Energy management and automation firm Schneider Electric on May 9 announced its tie-up with Rajasthan Royals to host the first carbon-neutral cricket match on May 11 against Delhi Capitals during the Tata IPL 2022.
With this tie-up, the Rajasthan Royals (RR) players will play a pivotal role in transforming cricket into an environmentally friendly game and help offset the carbon footprint by promoting Schneider Electric’s mission to plant 17,000 trees nationwide.
According to data, a typical IPL cricket match emits approximately 10,000 tons of CO2 equivalent and by pledging to become ‘Green Yodhas’ — Schneider Electric’s flagship mission — the RR players help generate awareness on climate change. The players will also suggest methods to decrease carbon emissions.
“Our aim through this extraordinary association is to educate our fans around the globe about environmental issues while also encouraging them to be climate-conscious. While this tree plantation drive is just the start, our far-reaching aim is to constantly help support our friends at Schneider by finding ways to create a sustainable future for the society using cricket as the vehicle,” RR chairperson Ranjit Barthakur said while addressing the media.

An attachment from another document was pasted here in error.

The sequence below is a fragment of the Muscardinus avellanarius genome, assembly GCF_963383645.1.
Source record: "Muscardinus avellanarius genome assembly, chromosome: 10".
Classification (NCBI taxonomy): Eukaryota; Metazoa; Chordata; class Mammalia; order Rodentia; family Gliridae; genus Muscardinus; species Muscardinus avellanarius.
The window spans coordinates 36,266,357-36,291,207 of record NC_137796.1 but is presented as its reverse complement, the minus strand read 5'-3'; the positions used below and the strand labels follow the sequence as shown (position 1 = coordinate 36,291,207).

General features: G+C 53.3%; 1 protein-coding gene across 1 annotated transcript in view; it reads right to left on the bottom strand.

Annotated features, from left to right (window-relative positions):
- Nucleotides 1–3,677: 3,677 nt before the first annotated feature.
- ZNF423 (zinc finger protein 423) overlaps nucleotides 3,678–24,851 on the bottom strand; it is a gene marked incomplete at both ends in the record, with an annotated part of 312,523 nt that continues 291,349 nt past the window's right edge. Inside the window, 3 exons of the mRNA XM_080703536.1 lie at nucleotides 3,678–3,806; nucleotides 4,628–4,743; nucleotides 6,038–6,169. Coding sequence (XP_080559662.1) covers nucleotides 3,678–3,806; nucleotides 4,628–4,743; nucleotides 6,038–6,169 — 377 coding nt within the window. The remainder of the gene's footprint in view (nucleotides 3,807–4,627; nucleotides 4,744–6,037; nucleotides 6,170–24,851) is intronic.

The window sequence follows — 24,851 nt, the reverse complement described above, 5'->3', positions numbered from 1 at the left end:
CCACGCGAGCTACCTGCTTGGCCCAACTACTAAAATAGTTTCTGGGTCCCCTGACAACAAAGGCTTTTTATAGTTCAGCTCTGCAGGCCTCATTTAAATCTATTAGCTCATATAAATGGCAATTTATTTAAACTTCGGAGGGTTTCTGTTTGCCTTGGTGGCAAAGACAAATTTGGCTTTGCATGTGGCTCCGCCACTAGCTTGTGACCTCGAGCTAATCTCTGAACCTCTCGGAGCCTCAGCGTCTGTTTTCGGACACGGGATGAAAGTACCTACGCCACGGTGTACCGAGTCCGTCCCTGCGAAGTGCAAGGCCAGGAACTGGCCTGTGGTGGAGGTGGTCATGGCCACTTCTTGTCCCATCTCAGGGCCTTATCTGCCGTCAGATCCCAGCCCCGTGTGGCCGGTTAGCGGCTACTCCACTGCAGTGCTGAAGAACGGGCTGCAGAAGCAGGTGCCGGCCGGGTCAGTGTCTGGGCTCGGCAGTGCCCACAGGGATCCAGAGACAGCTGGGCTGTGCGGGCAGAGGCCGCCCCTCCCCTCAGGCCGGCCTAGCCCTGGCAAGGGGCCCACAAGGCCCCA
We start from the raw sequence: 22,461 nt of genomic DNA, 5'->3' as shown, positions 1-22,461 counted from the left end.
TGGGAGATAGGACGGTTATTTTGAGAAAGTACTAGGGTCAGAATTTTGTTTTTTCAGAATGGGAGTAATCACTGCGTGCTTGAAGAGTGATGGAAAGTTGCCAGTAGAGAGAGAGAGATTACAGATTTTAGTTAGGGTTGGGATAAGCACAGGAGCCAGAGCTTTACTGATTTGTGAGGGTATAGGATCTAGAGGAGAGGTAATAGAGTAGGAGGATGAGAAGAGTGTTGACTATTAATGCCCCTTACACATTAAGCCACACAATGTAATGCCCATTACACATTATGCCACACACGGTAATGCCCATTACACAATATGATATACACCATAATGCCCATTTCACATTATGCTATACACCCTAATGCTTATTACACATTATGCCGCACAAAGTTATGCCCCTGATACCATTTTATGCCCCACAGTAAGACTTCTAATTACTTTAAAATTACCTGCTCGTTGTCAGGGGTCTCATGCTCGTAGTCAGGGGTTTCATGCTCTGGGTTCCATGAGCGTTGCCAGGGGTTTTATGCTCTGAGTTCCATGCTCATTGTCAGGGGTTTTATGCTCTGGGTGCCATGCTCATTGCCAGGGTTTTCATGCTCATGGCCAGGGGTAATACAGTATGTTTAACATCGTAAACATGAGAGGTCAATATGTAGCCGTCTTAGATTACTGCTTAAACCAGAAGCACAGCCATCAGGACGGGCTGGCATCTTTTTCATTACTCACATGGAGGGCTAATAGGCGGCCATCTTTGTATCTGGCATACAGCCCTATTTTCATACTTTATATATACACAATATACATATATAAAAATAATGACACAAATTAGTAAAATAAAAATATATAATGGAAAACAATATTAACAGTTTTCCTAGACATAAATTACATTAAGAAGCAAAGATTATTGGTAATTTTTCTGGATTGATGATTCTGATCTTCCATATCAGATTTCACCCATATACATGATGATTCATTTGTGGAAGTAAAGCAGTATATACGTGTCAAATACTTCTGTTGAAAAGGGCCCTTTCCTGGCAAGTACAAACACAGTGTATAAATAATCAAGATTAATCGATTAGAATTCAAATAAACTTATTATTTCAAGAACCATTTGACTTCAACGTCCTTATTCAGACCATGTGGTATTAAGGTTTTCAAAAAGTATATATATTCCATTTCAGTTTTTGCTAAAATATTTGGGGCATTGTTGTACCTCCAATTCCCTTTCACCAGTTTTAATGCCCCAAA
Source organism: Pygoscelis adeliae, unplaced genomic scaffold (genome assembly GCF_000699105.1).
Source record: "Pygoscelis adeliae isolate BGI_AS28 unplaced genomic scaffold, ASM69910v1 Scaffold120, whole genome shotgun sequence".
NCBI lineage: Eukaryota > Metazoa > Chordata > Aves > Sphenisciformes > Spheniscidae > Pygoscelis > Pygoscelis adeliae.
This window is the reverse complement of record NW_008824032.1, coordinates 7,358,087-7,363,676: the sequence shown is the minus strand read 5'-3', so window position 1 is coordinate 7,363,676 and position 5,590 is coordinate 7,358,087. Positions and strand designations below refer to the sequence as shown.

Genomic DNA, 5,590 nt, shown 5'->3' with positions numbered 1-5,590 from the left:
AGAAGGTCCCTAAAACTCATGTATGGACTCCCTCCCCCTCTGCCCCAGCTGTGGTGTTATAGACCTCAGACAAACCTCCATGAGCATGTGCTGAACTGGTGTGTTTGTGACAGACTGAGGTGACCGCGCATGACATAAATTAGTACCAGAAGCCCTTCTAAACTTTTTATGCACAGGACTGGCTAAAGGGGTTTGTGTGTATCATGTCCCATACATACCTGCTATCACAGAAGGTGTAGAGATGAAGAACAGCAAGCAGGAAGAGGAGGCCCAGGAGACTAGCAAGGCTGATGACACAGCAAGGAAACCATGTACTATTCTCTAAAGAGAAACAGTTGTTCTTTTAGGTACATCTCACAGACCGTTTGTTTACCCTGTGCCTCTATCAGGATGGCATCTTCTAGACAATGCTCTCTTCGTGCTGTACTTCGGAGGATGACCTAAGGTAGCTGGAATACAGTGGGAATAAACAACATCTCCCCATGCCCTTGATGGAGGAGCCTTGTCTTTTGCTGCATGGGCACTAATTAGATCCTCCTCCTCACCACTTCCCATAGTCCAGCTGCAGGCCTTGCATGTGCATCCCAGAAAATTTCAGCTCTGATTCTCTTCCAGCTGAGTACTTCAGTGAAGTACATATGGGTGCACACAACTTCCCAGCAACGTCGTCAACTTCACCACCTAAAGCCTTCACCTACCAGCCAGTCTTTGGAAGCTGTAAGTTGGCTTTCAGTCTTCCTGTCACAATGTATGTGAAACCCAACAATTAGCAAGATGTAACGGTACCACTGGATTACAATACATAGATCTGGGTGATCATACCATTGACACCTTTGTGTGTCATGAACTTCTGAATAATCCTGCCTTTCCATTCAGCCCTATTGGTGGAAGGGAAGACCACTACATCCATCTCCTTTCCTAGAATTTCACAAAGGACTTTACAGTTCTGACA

For this initiative, Schneider Electric has also partnered with C-Balance and Nangia Andersen LLP to calculate the carbon footprint of the match.
Speaking about the unique association, Schneider Electric India’s MD Anil Chaudhry said, “Through our partnership with Rajasthan Royals, we want to show billions of people viewing this match that cricket can go green and be sustainable. And I am hopeful this will lead way for our homes, businesses, and daily lives to be sustainable in future.”
“If a game like cricket can go green, so do our business and homes,” he added.
However, on being asked how RR and Schneider Electric are planning to help decrease the usage of water — 15000-20,000 litres per day — to maintain a cricket field, both Barthakur and Chaudhry said that “they are working on this issue”.According to the World Health Organization, a cricket field requires 15,000-20,000 litres of water every day, which can suffice around 2,000-2,666 people for an entire day — considering that a minimum of 7.5 litre per capita is utilised.